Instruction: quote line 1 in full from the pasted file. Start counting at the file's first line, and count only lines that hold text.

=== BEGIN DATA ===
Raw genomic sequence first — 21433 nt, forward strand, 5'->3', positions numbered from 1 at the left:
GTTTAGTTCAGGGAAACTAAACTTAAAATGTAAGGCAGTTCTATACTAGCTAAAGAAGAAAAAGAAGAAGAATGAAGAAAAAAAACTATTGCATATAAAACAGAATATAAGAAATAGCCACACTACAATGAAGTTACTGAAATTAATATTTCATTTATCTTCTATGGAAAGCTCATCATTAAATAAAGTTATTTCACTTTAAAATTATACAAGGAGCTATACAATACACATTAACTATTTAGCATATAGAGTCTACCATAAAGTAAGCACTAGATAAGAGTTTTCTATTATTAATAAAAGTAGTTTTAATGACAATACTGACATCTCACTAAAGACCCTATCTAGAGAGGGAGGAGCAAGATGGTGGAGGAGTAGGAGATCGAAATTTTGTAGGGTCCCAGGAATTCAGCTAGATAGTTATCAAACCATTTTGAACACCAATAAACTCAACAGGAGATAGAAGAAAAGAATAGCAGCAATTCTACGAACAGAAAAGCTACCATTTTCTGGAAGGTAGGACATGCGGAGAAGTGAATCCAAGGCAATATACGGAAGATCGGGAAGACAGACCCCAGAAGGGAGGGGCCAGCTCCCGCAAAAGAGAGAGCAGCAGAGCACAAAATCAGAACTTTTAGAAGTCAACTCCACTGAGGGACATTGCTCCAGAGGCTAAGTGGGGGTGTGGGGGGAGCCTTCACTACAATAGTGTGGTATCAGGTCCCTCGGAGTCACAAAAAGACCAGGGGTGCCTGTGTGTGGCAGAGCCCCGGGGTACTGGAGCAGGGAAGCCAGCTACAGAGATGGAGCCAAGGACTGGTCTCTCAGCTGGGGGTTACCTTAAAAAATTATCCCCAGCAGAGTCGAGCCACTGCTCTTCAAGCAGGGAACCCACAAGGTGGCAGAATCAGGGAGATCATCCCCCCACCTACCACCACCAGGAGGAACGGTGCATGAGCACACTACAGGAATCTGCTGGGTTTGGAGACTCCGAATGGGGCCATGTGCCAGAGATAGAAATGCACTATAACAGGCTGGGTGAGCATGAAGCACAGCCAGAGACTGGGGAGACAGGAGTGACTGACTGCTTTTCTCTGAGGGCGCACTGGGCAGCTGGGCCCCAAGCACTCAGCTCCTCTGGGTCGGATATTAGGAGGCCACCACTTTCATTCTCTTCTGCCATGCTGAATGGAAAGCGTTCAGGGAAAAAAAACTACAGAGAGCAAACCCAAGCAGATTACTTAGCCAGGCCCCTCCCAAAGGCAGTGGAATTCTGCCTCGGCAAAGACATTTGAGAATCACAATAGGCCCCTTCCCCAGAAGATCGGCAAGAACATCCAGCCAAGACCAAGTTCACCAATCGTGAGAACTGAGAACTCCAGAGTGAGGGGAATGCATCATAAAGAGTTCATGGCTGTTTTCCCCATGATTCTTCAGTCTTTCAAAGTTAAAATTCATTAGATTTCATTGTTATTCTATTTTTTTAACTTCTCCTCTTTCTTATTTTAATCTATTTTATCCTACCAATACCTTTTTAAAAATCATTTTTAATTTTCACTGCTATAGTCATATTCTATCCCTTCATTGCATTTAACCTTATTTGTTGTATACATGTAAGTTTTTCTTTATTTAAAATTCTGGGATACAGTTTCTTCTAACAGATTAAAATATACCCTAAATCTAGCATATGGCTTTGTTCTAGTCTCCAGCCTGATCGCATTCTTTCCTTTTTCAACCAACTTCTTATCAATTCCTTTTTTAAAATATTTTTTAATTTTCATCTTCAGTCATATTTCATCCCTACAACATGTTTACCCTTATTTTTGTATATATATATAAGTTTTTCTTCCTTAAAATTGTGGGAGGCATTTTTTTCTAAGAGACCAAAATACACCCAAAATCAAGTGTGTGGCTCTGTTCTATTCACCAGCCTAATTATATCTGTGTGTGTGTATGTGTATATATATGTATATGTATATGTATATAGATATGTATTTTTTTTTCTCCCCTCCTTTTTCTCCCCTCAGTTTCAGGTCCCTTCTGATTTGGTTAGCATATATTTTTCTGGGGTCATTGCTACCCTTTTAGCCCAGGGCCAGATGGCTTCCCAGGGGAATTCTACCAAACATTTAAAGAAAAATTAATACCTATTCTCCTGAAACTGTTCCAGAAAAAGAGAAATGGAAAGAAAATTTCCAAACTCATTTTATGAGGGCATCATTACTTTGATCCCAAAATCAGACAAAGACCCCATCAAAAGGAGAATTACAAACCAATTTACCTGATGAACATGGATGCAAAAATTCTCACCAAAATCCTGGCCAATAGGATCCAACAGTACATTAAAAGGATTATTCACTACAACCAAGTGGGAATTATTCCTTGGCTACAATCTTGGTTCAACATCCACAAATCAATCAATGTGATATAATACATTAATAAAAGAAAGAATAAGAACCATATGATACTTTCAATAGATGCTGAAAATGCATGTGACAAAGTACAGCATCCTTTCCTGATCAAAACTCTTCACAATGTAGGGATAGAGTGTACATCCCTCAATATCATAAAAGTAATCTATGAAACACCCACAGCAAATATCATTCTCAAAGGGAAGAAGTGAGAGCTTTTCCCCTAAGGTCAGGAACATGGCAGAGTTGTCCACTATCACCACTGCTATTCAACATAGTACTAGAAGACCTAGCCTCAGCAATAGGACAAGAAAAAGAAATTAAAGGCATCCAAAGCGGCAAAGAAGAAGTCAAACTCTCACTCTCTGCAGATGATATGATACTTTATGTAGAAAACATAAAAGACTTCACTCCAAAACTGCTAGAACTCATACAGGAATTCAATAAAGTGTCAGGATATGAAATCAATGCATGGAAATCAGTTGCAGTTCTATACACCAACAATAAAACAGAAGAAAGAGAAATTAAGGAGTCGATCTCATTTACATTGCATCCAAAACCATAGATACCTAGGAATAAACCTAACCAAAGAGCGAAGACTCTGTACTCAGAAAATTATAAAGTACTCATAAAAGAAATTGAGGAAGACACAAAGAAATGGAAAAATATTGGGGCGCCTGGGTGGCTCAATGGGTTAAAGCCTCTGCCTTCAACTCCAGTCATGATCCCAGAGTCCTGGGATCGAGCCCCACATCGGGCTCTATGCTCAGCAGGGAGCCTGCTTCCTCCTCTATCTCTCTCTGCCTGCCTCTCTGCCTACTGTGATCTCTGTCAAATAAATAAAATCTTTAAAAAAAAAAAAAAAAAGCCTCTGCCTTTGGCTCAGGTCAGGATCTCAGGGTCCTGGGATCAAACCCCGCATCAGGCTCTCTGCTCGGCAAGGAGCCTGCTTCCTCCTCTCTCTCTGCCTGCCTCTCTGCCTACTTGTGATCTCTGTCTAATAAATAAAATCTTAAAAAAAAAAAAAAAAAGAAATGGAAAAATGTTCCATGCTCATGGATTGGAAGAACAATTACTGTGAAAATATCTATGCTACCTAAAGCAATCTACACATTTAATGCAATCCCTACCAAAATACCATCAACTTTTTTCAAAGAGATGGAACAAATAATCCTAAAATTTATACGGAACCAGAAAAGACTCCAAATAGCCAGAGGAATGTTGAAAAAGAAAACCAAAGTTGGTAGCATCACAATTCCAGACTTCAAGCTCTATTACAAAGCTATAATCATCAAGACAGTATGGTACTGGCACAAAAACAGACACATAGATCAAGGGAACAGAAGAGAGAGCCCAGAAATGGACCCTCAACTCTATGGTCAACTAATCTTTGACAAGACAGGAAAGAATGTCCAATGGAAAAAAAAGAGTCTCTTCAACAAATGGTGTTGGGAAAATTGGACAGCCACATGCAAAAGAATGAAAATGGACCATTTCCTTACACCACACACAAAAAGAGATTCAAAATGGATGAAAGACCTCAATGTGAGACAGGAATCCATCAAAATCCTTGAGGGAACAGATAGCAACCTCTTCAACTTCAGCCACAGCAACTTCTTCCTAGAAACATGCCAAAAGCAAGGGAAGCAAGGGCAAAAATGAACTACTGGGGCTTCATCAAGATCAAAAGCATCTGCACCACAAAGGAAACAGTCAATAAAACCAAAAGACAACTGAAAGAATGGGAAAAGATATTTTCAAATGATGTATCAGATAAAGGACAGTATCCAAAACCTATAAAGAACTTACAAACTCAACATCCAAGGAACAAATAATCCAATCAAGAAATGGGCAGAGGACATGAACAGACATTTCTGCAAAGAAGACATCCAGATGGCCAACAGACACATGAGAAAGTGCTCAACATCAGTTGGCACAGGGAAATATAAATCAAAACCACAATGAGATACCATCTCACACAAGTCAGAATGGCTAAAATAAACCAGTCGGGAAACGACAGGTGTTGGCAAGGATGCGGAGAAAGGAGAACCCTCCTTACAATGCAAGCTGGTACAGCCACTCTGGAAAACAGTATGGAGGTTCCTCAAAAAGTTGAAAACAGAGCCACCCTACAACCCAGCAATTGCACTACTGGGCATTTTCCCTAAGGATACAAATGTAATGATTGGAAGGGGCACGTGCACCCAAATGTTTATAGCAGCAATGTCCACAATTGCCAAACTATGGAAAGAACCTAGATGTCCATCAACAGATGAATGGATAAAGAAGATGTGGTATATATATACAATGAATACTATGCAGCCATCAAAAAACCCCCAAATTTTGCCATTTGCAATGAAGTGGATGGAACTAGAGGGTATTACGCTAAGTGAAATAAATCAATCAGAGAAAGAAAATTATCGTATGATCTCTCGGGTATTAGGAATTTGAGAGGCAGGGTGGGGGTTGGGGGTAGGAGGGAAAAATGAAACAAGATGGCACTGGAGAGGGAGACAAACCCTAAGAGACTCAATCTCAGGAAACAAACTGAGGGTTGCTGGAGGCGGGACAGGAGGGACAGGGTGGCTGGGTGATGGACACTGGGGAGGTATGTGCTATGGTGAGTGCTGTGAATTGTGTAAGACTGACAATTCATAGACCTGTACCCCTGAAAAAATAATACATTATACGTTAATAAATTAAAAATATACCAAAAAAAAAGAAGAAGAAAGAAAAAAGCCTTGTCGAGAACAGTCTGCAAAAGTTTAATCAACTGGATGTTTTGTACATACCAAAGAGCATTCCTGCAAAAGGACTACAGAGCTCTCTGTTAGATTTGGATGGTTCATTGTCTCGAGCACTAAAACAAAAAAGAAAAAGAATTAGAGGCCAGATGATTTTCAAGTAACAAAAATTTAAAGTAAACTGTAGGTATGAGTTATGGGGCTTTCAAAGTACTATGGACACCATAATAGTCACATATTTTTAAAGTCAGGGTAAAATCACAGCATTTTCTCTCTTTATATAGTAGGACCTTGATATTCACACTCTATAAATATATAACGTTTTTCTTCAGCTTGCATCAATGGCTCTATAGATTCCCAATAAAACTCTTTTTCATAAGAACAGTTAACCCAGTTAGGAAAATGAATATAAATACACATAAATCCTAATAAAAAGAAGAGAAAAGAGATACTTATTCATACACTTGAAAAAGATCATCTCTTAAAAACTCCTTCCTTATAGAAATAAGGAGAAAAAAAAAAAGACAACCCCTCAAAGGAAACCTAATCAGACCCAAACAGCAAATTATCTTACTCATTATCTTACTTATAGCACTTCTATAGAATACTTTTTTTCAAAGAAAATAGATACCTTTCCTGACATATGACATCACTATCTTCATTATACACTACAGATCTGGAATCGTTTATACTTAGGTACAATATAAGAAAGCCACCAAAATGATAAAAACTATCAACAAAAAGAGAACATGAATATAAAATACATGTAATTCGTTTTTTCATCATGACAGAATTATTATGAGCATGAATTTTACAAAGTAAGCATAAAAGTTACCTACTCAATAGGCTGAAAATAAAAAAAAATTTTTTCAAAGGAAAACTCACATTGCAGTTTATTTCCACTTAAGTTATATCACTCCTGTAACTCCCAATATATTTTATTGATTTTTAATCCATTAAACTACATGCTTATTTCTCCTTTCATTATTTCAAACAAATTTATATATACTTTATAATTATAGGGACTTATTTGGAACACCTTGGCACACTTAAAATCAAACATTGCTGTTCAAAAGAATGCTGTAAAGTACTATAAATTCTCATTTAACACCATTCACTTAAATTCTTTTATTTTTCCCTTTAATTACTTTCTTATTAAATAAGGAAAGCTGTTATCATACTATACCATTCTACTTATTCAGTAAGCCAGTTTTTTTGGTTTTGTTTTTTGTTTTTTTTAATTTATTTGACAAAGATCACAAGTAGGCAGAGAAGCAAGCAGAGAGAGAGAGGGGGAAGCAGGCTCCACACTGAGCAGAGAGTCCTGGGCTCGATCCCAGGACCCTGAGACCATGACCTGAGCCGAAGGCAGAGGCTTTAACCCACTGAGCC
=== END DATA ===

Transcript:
Raw genomic sequence first — 21433 nt, forward strand, 5'->3', positions numbered from 1 at the left: